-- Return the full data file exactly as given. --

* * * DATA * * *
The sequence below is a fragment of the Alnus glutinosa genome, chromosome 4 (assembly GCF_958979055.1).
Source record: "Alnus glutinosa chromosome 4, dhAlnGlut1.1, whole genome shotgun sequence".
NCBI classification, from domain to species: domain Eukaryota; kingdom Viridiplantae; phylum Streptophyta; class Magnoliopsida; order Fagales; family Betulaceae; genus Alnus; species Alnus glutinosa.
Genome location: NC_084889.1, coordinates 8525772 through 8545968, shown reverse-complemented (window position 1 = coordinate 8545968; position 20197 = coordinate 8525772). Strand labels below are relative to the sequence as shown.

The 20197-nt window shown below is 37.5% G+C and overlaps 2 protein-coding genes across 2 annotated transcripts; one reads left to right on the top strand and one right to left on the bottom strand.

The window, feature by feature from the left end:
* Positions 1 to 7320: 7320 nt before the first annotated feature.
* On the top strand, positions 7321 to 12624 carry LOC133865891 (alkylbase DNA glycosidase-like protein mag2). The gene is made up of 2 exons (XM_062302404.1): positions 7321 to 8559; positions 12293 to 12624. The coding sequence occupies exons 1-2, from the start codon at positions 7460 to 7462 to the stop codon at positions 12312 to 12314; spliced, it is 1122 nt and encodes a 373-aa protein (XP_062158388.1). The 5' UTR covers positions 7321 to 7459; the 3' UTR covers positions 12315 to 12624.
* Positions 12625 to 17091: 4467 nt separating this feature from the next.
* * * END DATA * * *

The sequence below is a fragment of the Alnus glutinosa genome, chromosome 4 (assembly GCF_958979055.1).
Source record: "Alnus glutinosa chromosome 4, dhAlnGlut1.1, whole genome shotgun sequence".
NCBI classification, from domain to species: domain Eukaryota; kingdom Viridiplantae; phylum Streptophyta; class Magnoliopsida; order Fagales; family Betulaceae; genus Alnus; species Alnus glutinosa.
Genome location: NC_084889.1, coordinates 8525772 through 8545968, shown reverse-complemented (window position 1 = coordinate 8545968; position 20197 = coordinate 8525772). Strand labels below are relative to the sequence as shown.

The 20197-nt window shown below is 37.5% G+C and overlaps 2 protein-coding genes across 2 annotated transcripts; one reads left to right on the top strand and one right to left on the bottom strand.

The window, feature by feature from the left end:
* Positions 1 to 7320: 7320 nt before the first annotated feature.
* On the top strand, positions 7321 to 12624 carry LOC133865891 (alkylbase DNA glycosidase-like protein mag2). The gene is made up of 2 exons (XM_062302404.1): positions 7321 to 8559; positions 12293 to 12624. The coding sequence occupies exons 1-2, from the start codon at positions 7460 to 7462 to the stop codon at positions 12312 to 12314; spliced, it is 1122 nt and encodes a 373-aa protein (XP_062158388.1). The 5' UTR covers positions 7321 to 7459; the 3' UTR covers positions 12315 to 12624.
* Positions 12625 to 17091: 4467 nt separating this feature from the next.